The book justified its focus on the developing states and their challenges from the current FET clause with data showing that despite the lower amount of FDI received, developing States face a higher number of ISDS claims. The elastic drafting of the FET clause in the IIAs and its subsequent interpretation is responsible for the miseries of developing States in the ISDS cases. In many cases, the arbitral tribunal ignored the socio-political and the development status of the developing State. The author argues that the context of the defendant host State should receive the necessary consideration from the tribunal instead of solely emphasizing the investors' protection (at page 187). Notwithstanding differences in how FET clauses are drafted, the FET clause adopted widely in the IIAs has some significant features analyzed in the book. The book focuses on both the social and political contexts as well as the economic context. The prevailing context of the host State provides the context for understanding regulatory behavior of developing countries. The author identified the tribunals' lack of acknowledgement of the development status of developing countries while privileging the protections of foreign investors as a major concern. Due to the limited resources and unstable social and political situation, developing States cannot maintain the FET standard of protection as the foreign investors expect and the arbitral tribunal contemplates.

The challenge is not only limited by the reluctance of the arbitral tribunal to consider the developing status of the host State but also by the inconsistent exercise of vast discretionary power while interpreting the FET standard. The author provided several case studies in support of the inconsistent use of this discretionary power by arbitral tribunals. For instance, in the fifth chapter, the unstable political circumstances of the developing States was analyzed. In the case of Bayindir Insaat Turizm (2005), the ICSID tribunal considered the political turmoil in Pakistan in defining the investor's legitimate expectation of stability in the host State under the FET standard. A similar approach was taken in the case of Toto Construzioni Generali S. p. A. v. the Republic of Lebanon (2009). However, in American Manufacturing & Trading v. Republic of Zaire (1997) the tribunal did not consider the political crisis of the host State as a defense but only took into account the calculation of the compensation amount. Another related issue in the literature of the FET standard is the application of the doctrine of necessity, discussed in the sixth chapter with reference to the Argentine economic crisis. In the case of CMS v. Argentina (2003) the ICSID tribunal rejected the defense of necessity despite the compelling context of the economic crisis in Argentina.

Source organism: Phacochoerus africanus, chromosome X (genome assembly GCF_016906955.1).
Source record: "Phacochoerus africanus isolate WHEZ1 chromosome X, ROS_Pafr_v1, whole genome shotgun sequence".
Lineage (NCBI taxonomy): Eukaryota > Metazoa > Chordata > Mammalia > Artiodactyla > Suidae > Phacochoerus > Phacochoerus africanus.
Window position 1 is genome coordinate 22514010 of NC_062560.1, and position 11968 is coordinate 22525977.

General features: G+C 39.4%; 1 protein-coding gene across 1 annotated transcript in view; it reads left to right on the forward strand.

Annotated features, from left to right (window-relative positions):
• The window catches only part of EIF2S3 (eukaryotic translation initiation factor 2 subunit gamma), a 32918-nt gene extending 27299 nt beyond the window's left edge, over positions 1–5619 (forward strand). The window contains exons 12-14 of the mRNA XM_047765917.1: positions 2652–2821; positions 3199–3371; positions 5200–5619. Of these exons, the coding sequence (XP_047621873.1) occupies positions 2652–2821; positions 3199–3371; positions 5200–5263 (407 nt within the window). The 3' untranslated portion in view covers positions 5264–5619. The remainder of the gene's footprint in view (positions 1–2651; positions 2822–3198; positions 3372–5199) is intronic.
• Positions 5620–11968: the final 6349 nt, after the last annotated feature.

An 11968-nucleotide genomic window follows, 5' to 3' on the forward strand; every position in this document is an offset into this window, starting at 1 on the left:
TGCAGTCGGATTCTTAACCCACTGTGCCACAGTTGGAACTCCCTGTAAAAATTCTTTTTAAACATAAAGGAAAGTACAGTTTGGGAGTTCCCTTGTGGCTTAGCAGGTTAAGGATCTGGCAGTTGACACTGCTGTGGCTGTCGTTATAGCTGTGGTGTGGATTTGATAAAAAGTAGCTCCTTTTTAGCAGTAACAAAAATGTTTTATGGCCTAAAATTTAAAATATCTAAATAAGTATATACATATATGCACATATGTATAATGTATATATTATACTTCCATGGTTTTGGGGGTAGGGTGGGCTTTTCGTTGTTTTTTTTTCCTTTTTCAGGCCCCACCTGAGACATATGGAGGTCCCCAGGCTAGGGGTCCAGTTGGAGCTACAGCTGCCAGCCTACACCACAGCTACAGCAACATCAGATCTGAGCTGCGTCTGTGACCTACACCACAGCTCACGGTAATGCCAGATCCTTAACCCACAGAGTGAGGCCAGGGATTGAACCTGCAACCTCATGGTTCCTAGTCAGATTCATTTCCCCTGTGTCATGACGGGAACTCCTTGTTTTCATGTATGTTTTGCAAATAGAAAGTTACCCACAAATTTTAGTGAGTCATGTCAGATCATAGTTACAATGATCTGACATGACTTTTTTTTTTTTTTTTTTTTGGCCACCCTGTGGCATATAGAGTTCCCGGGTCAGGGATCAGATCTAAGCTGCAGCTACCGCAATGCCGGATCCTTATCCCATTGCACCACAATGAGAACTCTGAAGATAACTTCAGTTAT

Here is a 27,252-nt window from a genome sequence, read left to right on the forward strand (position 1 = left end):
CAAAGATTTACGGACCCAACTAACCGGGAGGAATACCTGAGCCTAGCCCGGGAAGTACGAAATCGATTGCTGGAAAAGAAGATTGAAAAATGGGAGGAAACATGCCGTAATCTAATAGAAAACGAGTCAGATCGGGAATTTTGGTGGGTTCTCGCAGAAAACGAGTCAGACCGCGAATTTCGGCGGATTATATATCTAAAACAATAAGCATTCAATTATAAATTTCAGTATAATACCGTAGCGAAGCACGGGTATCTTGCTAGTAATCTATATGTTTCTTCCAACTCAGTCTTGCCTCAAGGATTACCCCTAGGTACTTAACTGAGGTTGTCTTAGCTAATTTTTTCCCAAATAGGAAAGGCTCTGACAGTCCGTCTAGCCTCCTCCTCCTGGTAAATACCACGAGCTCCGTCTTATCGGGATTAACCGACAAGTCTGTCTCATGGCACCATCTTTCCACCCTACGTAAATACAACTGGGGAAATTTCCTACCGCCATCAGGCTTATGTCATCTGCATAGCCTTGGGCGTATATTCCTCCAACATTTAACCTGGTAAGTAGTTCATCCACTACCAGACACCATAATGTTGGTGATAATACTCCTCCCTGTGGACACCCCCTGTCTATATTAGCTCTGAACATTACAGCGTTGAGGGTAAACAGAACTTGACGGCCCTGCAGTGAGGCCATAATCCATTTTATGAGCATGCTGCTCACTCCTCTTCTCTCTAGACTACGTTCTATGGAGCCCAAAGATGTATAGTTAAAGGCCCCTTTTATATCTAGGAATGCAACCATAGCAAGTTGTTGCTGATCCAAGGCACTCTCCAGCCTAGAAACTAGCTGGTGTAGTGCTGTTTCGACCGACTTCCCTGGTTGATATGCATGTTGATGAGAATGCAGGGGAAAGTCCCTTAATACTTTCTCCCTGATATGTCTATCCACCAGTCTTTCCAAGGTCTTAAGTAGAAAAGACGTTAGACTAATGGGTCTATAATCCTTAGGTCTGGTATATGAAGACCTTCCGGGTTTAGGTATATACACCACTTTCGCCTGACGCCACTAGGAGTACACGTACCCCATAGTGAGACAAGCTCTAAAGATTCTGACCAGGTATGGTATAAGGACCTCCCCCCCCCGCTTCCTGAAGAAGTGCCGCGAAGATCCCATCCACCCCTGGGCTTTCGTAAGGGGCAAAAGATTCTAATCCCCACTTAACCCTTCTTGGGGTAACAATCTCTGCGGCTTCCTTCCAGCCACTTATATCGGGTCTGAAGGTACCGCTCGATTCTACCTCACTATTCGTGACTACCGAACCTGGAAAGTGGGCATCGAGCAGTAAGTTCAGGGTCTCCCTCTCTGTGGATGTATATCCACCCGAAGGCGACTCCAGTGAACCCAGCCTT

The book argues in favor of integrating the challenges of development developing countries face in interpreting the FET standard. Dr. Islam argues that when an arbitral award takes into account the interests of the host State particularly where there is a crisis, the award has more legitimacy from the parties and becomes easier for enforcement. Moreover, this inclusive approach, Dr. Islam argues, would bring coherence to the arbitral jurisprudence. Such certainty of 'fair and equitable' consideration of the existing crisis of the host developing States would motivate them to welcome foreign investment with better protection mechanisms subject to their availability of resources and supportive environment. In the final chapter of this book, the author emphasized that the development issues of the host States are not limited to some economic parameters of GNI, HAI, and/or EVI (The UN LDC Graduation Threshold, 2021) but the country-specific contextual background such as social unrest, political instability, unforeseeable disasters, limitation of resources, lack of infrastructure, inefficient administration. Dr. Islam argues these factors should be a primary concern of the ISDS tribunals. Finally, the book negates the idea of incorporating the development issues and/or challenges into the IIAs as exceptions to the standard of treatment, because of the impossibility to foresee every possible context at the negotiation stage. (p. 193) Instead, it advocates ISDS Awards to accommodate the developmental context of developing countries into the jurisprudence of the FET.